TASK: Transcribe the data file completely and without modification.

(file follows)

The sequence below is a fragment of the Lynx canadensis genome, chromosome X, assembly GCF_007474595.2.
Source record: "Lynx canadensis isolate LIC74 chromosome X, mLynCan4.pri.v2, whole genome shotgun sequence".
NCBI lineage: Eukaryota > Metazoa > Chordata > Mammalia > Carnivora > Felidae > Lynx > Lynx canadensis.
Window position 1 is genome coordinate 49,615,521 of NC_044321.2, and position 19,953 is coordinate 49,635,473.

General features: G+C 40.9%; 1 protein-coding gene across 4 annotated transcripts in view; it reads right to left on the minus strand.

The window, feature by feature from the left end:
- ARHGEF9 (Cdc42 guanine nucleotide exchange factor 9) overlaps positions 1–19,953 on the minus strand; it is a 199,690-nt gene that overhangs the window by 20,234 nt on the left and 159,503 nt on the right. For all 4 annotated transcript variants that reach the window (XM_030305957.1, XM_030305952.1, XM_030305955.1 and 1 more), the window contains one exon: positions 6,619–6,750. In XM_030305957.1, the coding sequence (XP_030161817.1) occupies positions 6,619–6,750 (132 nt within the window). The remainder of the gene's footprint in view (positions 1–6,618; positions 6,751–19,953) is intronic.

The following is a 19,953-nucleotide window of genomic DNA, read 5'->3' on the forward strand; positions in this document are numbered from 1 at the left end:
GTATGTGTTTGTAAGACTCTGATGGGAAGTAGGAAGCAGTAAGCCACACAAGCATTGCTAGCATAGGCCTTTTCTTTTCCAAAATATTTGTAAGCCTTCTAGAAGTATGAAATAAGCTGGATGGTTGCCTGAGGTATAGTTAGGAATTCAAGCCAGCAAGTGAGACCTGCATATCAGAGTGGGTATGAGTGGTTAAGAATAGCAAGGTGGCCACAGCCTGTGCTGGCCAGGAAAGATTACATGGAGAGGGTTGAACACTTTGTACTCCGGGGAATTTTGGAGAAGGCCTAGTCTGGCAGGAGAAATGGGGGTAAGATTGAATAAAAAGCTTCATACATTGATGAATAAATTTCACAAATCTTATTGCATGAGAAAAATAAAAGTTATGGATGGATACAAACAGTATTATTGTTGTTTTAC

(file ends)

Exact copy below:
The sequence below is a fragment of the Lynx canadensis genome, chromosome X, assembly GCF_007474595.2.
Source record: "Lynx canadensis isolate LIC74 chromosome X, mLynCan4.pri.v2, whole genome shotgun sequence".
NCBI lineage: Eukaryota > Metazoa > Chordata > Mammalia > Carnivora > Felidae > Lynx > Lynx canadensis.
Window position 1 is genome coordinate 49,615,521 of NC_044321.2, and position 19,953 is coordinate 49,635,473.

General features: G+C 40.9%; 1 protein-coding gene across 4 annotated transcripts in view; it reads right to left on the minus strand.

The window, feature by feature from the left end:
- ARHGEF9 (Cdc42 guanine nucleotide exchange factor 9) overlaps positions 1–19,953 on the minus strand; it is a 199,690-nt gene that overhangs the window by 20,234 nt on the left and 159,503 nt on the right. For all 4 annotated transcript variants that reach the window (XM_030305957.1, XM_030305952.1, XM_030305955.1 and 1 more), the window contains one exon: positions 6,619–6,750. In XM_030305957.1, the coding sequence (XP_030161817.1) occupies positions 6,619–6,750 (132 nt within the window). The remainder of the gene's footprint in view (positions 1–6,618; positions 6,751–19,953) is intronic.

The following is a 19,953-nucleotide window of genomic DNA, read 5'->3' on the forward strand; positions in this document are numbered from 1 at the left end:
GTATGTGTTTGTAAGACTCTGATGGGAAGTAGGAAGCAGTAAGCCACACAAGCATTGCTAGCATAGGCCTTTTCTTTTCCAAAATATTTGTAAGCCTTCTAGAAGTATGAAATAAGCTGGATGGTTGCCTGAGGTATAGTTAGGAATTCAAGCCAGCAAGTGAGACCTGCATATCAGAGTGGGTATGAGTGGTTAAGAATAGCAAGGTGGCCACAGCCTGTGCTGGCCAGGAAAGATTACATGGAGAGGGTTGAACACTTTGTACTCCGGGGAATTTTGGAGAAGGCCTAGTCTGGCAGGAGAAATGGGGGTAAGATTGAATAAAAAGCTTCATACATTGATGAATAAATTTCACAAATCTTATTGCATGAGAAAAATAAAAGTTATGGATGGATACAAACAGTATTATTGTTGTTTTAC